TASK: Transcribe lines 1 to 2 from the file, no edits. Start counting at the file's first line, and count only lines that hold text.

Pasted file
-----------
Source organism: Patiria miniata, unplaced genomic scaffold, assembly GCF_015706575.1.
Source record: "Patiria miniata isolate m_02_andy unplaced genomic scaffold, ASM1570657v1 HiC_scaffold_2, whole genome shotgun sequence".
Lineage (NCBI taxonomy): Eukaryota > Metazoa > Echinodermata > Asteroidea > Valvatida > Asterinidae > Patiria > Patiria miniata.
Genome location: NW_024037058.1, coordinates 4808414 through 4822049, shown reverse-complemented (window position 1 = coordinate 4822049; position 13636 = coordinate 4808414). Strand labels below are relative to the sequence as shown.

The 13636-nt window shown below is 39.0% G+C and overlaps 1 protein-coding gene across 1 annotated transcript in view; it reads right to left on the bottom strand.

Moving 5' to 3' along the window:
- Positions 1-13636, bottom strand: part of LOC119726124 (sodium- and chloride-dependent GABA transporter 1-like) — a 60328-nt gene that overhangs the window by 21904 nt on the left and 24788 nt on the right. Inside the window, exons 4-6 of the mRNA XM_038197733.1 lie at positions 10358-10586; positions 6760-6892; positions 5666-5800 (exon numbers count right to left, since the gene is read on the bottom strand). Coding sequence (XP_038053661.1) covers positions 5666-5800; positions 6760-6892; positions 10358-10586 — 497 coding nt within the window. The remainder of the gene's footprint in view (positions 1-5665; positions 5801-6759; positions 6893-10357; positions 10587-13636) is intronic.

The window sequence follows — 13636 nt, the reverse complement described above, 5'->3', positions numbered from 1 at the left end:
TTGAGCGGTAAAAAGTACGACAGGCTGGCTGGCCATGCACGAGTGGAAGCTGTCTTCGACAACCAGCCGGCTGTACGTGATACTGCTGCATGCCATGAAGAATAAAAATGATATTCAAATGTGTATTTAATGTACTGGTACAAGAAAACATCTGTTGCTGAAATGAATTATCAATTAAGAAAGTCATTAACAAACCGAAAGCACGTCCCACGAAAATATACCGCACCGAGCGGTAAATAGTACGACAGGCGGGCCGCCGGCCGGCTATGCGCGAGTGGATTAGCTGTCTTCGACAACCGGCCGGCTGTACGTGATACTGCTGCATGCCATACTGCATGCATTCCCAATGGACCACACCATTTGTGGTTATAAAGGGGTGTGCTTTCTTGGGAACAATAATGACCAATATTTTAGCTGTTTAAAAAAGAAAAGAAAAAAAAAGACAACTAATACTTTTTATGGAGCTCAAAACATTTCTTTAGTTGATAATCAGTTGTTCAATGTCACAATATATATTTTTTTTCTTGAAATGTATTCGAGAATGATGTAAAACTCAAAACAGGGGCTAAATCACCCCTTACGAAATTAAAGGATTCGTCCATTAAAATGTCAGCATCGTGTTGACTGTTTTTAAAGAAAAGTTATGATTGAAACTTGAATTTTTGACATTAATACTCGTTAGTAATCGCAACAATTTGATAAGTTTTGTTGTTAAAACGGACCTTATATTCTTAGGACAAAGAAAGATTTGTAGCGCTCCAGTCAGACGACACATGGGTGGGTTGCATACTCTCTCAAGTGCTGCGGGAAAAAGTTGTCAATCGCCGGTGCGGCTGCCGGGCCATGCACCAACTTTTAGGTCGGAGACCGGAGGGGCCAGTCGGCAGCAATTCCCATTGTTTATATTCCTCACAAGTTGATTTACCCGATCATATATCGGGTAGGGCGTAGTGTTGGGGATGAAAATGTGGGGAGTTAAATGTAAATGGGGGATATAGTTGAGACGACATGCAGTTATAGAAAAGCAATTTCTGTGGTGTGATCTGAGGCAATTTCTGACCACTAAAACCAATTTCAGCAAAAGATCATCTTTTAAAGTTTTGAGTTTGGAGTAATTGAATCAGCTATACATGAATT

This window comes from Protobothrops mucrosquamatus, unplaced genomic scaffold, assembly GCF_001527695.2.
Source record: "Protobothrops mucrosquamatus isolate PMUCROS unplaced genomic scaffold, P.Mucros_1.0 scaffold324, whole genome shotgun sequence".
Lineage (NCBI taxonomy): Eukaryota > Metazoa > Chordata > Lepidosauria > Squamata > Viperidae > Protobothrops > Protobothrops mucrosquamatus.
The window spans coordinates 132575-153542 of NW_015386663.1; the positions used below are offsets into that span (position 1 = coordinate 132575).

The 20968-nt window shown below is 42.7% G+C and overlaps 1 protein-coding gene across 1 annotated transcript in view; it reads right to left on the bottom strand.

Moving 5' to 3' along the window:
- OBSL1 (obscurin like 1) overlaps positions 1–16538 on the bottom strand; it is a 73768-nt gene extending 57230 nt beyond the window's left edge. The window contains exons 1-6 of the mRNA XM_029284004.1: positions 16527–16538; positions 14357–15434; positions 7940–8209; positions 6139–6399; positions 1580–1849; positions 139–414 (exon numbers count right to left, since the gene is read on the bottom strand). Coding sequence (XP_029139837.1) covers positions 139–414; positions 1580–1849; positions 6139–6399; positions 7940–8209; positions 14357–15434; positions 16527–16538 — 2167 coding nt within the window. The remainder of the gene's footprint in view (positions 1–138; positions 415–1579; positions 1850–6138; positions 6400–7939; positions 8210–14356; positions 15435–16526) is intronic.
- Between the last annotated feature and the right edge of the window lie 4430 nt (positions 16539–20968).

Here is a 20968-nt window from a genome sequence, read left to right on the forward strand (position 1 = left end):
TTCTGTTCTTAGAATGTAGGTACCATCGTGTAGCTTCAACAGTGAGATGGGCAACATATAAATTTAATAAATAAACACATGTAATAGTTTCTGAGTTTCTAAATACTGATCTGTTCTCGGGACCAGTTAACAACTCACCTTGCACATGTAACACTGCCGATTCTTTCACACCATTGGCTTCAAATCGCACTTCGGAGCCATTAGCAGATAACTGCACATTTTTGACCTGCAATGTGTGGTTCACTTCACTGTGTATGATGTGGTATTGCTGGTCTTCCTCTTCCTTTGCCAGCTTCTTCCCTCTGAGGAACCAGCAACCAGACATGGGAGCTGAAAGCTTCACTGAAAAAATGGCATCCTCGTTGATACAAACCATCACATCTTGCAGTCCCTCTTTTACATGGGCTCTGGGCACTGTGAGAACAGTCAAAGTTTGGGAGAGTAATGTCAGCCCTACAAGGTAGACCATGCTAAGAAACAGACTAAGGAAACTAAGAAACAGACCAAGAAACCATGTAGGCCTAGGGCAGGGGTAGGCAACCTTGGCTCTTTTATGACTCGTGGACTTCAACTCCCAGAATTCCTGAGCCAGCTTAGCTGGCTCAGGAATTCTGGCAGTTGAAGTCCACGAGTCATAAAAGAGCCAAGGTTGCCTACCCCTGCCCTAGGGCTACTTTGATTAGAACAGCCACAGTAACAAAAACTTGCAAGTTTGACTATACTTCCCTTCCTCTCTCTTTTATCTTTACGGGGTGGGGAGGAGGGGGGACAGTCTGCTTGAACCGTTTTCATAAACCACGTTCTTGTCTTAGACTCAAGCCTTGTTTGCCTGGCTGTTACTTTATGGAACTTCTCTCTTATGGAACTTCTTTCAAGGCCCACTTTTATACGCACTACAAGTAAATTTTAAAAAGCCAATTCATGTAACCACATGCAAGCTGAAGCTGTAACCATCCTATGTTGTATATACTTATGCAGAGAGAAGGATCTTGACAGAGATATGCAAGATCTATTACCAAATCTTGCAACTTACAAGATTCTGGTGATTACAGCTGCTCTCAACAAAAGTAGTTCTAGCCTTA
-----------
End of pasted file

Source organism: Patiria miniata, unplaced genomic scaffold, assembly GCF_015706575.1.
Source record: "Patiria miniata isolate m_02_andy unplaced genomic scaffold, ASM1570657v1 HiC_scaffold_2, whole genome shotgun sequence".